March/April is the ideal time of year to check young trees. It takes just 5 minutes to provide aftercare which may help prevent a young tree from dying after the time, effort and money taken to plant them it the first place.
- Fill in any gaps in the soil around the roots and use a foot to firm the new soil.
- If the soil has been lifted by frost, firm it down.
- If the soil is waterlogged, channel/drain the excess water away from the tree.
- Look for damage caused by pests and diseases.
Tree guards are intended to stop animals (such as mice, rabbits, deer or horses) damaging young trees by eating the shoots and leaves or stripping the bark.
Check the guards in spring and autumn to ensure they are effective (no bark missing or twigs bitten or broken off) and not rubbing or cutting into the tree.
- If a guard is inadequate or the risk has changed, consider different protection, e.g. a taller tube to protect against deer, or fencing to keep off cows and other farm animals.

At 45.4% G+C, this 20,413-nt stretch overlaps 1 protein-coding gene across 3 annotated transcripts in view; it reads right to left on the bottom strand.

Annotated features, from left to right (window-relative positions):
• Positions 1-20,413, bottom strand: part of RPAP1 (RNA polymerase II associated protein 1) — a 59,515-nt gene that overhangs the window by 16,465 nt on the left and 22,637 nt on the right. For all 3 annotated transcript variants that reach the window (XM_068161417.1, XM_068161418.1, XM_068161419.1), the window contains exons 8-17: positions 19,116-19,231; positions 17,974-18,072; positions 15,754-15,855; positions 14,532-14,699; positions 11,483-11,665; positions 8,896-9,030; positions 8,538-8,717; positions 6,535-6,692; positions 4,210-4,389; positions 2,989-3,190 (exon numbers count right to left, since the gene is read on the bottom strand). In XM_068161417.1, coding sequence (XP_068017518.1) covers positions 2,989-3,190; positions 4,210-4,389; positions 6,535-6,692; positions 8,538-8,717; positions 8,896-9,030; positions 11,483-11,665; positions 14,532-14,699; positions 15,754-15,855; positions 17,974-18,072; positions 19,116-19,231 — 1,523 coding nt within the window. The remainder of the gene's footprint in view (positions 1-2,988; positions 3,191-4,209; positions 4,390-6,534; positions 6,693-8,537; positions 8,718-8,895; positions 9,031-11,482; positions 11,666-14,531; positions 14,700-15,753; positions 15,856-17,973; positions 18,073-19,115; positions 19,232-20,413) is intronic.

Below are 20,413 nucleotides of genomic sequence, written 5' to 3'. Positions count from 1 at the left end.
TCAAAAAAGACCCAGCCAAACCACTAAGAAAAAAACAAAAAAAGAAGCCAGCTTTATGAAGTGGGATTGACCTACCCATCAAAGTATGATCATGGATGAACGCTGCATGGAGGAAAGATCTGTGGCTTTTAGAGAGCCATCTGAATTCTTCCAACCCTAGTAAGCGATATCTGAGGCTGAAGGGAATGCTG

- Repair/replace damaged guards.
- If a guard is damaging the tree, adjust, modify or replace it.
- Remove the guard when there is no longer a risk of damage and clear away any material that has built up inside.
Careful pruning can prevent problems in later life.
- If a tree has two competing upright shoots, remove one at an early stage to leave a single main shoot. This can save the tree from possible future branch failure.
Check the stake and the tie.
- Is the tie too tight? The tree stem should not be under pressure from the tie, and should not rub against the stake or guard.
- Does the tree still need a stake? A young tree should only need one until its roots have grown into undisturbed soil to give it stability, which generally takes a year.
- If the tree stays upright without a stake, release the tie and remove the stake.
- Pull up any grass and weeds for a radius of at least half a metre around the tree. Take care to avoid damage to the tree’s roots.
- Early in the year, when the soil is moist, cover the cleared area with a mulch mat, bark or brushwood chippings, or old piece of carpet. This helps retain moisture near the roots, reduces competition from weeds, and means there is no need to use grass-cutting machinery near the tree where it might damage the bark.
If the tree looks dead, check for green under the bark. If it is dead, try to work out why it died before planting another one. Seek advice from an expert, if necessary.
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